Joining the youth group in high school was a double-edged sword: full of an overwhelming desire to hold so tightly to the love and acceptance I’d been raised in, but finding that at odds with who I was becoming. I could be me, or I could be a part of the church group; but more and more, I was discovering I couldn’t be both. I started cramming little secrets of myself away where no one would see them. Hiding myself in a closet, if you will.
I experienced gnarly waves of self-doubt and judgment. Everyone in youth group was only jamming out to Christian music. I still preferred Michael Jackson to Michael W. Smith and Steve Miller to Stephen Curtis Chapman. I couldn’t just toss them. So I hid them—literally, behind Point of Grace and Newsboys. And figuratively, in my increasingly crowded closet.
Things only worsened when I discovered I had opinions. FemiNazi, liberal, and the dreaded “Democrat” became names flung at me. As I learned what I stood for, I came to understand those ideas may be directly opposite of people around me. I took those beliefs and shoved them in the closet too.
When I once again returned to the campus of NNC for my own college experience, I found myself one of the few who didn’t date, and didn’t leave with a ring on my finger. When my friends were finding husbands, I was shoving my insecurities deeper into my figurative closet. No one needed to know my desperate fear of being alone, or that exactly none of the boys on campus seemed a good fit. I continued to hide the things about myself that would make others uncomfortable, that would keep me from that church love connection.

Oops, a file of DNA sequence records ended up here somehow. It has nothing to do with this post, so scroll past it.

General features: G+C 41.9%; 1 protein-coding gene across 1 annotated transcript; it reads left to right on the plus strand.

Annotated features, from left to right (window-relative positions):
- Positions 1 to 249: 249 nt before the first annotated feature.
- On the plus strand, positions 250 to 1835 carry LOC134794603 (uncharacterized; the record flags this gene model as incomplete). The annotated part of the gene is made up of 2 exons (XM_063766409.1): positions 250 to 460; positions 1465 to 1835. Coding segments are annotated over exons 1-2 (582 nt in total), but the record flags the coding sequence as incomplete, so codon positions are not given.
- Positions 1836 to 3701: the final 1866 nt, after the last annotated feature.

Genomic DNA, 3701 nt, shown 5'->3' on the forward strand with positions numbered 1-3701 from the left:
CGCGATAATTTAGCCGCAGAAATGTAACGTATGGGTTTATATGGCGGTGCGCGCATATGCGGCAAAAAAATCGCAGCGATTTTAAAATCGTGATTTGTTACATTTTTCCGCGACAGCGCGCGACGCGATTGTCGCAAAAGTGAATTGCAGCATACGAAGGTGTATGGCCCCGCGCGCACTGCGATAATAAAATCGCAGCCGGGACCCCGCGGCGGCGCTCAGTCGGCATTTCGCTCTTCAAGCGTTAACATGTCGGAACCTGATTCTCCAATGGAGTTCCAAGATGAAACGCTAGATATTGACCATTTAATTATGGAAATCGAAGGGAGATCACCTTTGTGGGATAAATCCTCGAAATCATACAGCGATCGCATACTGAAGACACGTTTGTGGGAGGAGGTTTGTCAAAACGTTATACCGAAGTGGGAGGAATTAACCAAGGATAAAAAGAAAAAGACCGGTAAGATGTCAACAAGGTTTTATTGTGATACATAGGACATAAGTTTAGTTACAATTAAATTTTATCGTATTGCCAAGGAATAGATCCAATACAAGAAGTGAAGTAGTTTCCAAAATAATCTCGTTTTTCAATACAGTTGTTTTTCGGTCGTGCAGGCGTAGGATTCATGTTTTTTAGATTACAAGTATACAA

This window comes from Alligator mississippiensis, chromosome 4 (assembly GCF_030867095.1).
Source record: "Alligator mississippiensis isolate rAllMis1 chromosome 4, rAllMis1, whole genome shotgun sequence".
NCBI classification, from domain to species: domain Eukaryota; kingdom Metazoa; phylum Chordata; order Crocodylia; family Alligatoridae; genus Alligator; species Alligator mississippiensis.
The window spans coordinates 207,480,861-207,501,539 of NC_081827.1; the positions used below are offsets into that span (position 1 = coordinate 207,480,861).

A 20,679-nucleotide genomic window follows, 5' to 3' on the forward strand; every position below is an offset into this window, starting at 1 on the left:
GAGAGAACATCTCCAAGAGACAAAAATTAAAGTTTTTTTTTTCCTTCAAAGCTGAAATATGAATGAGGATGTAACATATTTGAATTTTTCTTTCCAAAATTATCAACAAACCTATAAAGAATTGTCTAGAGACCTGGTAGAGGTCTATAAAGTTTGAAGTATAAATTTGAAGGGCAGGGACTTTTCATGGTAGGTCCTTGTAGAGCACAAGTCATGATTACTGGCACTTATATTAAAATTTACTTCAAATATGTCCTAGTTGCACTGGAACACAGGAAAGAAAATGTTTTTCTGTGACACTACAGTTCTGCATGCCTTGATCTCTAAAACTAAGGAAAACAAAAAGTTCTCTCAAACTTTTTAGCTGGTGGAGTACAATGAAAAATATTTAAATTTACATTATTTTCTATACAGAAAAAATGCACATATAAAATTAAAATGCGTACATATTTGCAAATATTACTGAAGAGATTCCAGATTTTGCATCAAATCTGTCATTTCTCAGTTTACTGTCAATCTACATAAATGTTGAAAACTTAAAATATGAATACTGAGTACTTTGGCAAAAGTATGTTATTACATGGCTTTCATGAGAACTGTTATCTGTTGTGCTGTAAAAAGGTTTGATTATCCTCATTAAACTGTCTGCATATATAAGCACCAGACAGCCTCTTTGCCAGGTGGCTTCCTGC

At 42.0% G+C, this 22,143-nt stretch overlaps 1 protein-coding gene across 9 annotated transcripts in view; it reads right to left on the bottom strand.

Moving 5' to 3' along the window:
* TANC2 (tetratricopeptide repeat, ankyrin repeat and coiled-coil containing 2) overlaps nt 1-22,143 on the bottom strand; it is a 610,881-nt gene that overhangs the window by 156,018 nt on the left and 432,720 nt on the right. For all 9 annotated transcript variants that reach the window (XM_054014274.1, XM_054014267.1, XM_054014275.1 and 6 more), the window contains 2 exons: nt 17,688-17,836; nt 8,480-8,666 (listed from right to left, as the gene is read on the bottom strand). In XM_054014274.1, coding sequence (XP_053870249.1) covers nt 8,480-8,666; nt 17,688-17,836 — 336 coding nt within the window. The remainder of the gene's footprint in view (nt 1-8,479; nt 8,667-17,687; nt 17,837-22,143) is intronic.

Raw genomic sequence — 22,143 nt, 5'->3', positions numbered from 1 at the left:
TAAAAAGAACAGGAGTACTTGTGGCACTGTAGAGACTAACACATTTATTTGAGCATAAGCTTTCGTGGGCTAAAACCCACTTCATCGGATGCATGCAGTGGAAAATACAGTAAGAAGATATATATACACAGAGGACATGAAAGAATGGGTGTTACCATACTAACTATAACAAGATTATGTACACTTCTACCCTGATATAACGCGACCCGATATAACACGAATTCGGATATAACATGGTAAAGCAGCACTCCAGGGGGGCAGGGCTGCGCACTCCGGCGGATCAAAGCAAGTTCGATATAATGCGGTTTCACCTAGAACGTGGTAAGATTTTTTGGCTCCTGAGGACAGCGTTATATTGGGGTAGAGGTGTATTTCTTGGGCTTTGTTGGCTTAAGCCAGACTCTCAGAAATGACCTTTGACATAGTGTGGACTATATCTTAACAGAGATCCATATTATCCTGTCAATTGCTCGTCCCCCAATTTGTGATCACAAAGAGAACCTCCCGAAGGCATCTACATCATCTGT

I fought, desperately, to conform. I deeply craved to be the model person I felt like I was somehow supposed to be. I got married to a long-haired hippie boy I convinced myself was “the one”. And then I found myself putting our issues in my closet too.
“It’s okay you can’t picture yourself having kids with him…”
“It’s okay that this just doesn’t feel right, you’re married…”
I was absolutely still that little girl in the awkward dresses looking for those open armed hugs, but I was standing in front of a closet full of hidden truths. I could belong if I just did all the right things.
In the depths of my marriage’s worst moments, I called my parents. My dad gave me words of wisdom I have carried in my heart ever since. He simply explained that it was better to be on my own than in a bad relationship, and better to be true to who I was than compromise who I was supposed to be.
For the first time in my adult life, I took a hard look at who I was, who I was supposed to be, and at all the fabulous things hanging in my emotional closet. When I went to shove “divorced” in with all the rest, it just didn’t quite fit. Instead, things started tumbling out all over.
I started doing things that defined me and began to feel that familiar sense of love. That acceptance I’d been wrapped in as a small child was starting to return. I slowly began to free myself from the deep obsession with other people’s thoughts about me. I found a small Nazarene church that met in a junior high gym and practiced Christ’s love. I even registered as a Democrat. But there was more in the closet.
I had to admit I was gay.
So I leaned into love—the simple love I’d been taught from the beginning. I found love for my real self. I gave myself the grace I’d heard preached from the pulpit. I was, and am, still a beloved child of God. I felt myself flourishing, and I found joy in ways I hadn’t in years.
And then I fell in love.